Fledging records for MBT go back to 1974 when Art Aylesworth and his friend Arnie Armstrong fledged five nestlings from five nestboxes he put near his family’s cabin at St. Regis. At the time, building a bluebird organization was the last thing on Art’s mind. Art and his wife, Vivian had seen a flock of bluebirds sitting on a snow covered pine tree and thought they looked like blue Christmas ornaments. He remembered seeing bluebirds as a child, but very few in recent years so he built the five nestboxes.
His experience inspired him to spread the word, got lumber mills in the area to donate scrap wood and recruited volunteers in the area to build and put up nestboxes. By 1980 they had built several thousand boxes and fledged a total of 1000 bluebirds. In the next 25 years he and his volunteers built over 35,000 nestboxes and distributed them throughout the northwest to people who would monitor them.
In 1981 Art and Arnie displayed their bluebird nestboxes at the Ducks Unlimited dinner in Great Falls, Bob Niebuhr, the D.U. Chairman, had invited them to display artificial goose nests which volunteers were building and setting up in the Mission Valley, but the bluebird boxes drew all the attention. Duncan MacIntosh, Lethbridge, AB was invited by Art to join them. Duncan was the leader of a bluebird group in southern Alberta called Mountain Bluebird Trails. Tom Matsko and Rod Spencer, bluebirders from Great Falls attended the dinner and met Art and Duncan for the first time.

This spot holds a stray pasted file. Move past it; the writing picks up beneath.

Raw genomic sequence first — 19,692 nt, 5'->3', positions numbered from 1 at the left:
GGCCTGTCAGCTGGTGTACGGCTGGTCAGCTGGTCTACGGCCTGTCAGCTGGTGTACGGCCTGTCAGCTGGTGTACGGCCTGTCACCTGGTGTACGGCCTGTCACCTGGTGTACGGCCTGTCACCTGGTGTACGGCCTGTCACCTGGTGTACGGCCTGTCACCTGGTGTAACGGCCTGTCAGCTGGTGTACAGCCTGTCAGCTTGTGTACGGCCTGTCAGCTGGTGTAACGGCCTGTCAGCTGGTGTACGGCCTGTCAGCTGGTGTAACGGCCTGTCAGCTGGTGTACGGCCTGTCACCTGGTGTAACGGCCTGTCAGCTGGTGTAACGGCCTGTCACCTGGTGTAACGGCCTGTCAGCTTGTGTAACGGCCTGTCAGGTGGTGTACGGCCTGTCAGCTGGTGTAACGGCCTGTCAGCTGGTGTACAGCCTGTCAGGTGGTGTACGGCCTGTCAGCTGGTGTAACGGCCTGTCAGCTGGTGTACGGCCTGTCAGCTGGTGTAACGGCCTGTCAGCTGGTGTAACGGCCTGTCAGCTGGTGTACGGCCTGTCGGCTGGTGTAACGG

These six men gathered over breakfast the following morning to talk about working together more closely. Art and Duncan agreed to put the Mountain Bluebird Trails name on both groups and they worked together until 1994. A copy of Art’s bluebird slide show was made for Tom Matsko and Rod Spencer to promote bluebird conservation east of the divide. Since 1994 the Alberta group has changed its formal name to Mountain Bluebird Trails Society of Southern Alberta and the Montana group became Mountain Bluebird Trails, Inc. when it was incorporated in 1998.
In 1989, to help celebrate Montana’s Centennial, MBT built 2800 nestboxes and put them up every quarter of a mile across Montana along highway 200.
In the fall of 1998, MBT mailed its first newsletter to anyone interested in the group’s activities. Until then the only mailing sent out was a copy of the fledging report and a cover letter from Art. In the same year, Erv Davis, created MBT’s first website.
In the mid 1990’s, many lumber mills closed in Montana, new OSHA regulations were initiated and MBT’s sources of free wood to build nestboxes dried up. Wood needed to be bought for the first time.
Starting in 2001, MBT started producing a regular quarterly newsletter and in 2002 MBT required people to pay dues to receive the benefits of membership. This requirement was stated in the MBT by-laws, but had never been enforced.
Art Aylesworth died of cancer in April of 1999, but his dream of spreading the bluebird conservation movement and his love of bluebirds throughout Montana and beyond is carried on by MBT members.